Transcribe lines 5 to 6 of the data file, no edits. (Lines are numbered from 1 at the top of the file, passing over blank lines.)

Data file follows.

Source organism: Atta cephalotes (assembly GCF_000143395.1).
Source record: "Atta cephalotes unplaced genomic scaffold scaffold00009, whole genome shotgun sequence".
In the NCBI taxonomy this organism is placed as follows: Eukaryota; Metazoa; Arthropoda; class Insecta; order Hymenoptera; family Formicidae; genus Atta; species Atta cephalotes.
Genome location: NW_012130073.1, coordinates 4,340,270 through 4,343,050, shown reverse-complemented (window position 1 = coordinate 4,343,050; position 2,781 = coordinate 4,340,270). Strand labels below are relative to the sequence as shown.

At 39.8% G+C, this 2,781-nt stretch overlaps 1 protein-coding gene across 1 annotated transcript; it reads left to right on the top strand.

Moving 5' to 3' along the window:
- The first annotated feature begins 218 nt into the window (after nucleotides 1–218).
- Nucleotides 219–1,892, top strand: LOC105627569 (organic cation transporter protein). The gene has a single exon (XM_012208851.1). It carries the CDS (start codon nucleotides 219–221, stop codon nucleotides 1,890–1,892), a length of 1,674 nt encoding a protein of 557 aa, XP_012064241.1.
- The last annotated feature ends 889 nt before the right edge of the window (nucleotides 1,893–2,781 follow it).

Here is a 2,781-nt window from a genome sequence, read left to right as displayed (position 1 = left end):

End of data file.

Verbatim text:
At 39.8% G+C, this 2,781-nt stretch overlaps 1 protein-coding gene across 1 annotated transcript; it reads left to right on the top strand.

Moving 5' to 3' along the window: